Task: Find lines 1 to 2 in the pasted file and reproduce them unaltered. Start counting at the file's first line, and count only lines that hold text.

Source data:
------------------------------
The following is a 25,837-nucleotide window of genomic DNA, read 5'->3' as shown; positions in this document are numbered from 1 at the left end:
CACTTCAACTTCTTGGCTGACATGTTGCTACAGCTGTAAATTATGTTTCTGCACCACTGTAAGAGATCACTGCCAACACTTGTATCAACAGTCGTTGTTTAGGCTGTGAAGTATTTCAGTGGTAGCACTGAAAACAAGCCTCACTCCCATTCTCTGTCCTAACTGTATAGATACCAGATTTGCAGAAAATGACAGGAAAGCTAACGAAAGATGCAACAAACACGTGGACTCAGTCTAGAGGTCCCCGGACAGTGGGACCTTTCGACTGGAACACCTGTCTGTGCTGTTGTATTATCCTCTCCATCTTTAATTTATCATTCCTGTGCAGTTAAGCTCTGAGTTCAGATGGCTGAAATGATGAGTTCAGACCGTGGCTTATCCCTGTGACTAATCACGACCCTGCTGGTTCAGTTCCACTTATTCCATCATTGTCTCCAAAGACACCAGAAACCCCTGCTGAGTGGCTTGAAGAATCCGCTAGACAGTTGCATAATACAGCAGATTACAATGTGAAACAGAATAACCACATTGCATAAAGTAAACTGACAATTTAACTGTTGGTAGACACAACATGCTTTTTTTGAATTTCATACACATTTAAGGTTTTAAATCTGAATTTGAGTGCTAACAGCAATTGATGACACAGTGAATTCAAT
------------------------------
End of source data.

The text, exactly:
The following is a 25,837-nucleotide window of genomic DNA, read 5'->3' as shown; positions in this document are numbered from 1 at the left end:
CACTTCAACTTCTTGGCTGACATGTTGCTACAGCTGTAAATTATGTTTCTGCACCACTGTAAGAGATCACTGCCAACACTTGTATCAACAGTCGTTGTTTAGGCTGTGAAGTATTTCAGTGGTAGCACTGAAAACAAGCCTCACTCCCATTCTCTGTCCTAACTGTATAGATACCAGATTTGCAGAAAATGACAGGAAAGCTAACGAAAGATGCAACAAACACGTGGACTCAGTCTAGAGGTCCCCGGACAGTGGGACCTTTCGACTGGAACACCTGTCTGTGCTGTTGTATTATCCTCTCCATCTTTAATTTATCATTCCTGTGCAGTTAAGCTCTGAGTTCAGATGGCTGAAATGATGAGTTCAGACCGTGGCTTATCCCTGTGACTAATCACGACCCTGCTGGTTCAGTTCCACTTATTCCATCATTGTCTCCAAAGACACCAGAAACCCCTGCTGAGTGGCTTGAAGAATCCGCTAGACAGTTGCATAATACAGCAGATTACAATGTGAAACAGAATAACCACATTGCATAAAGTAAACTGACAATTTAACTGTTGGTAGACACAACATGCTTTTTTTGAATTTCATACACATTTAAGGTTTTAAATCTGAATTTGAGTGCTAACAGCAATTGATGACACAGTGAATTCAAT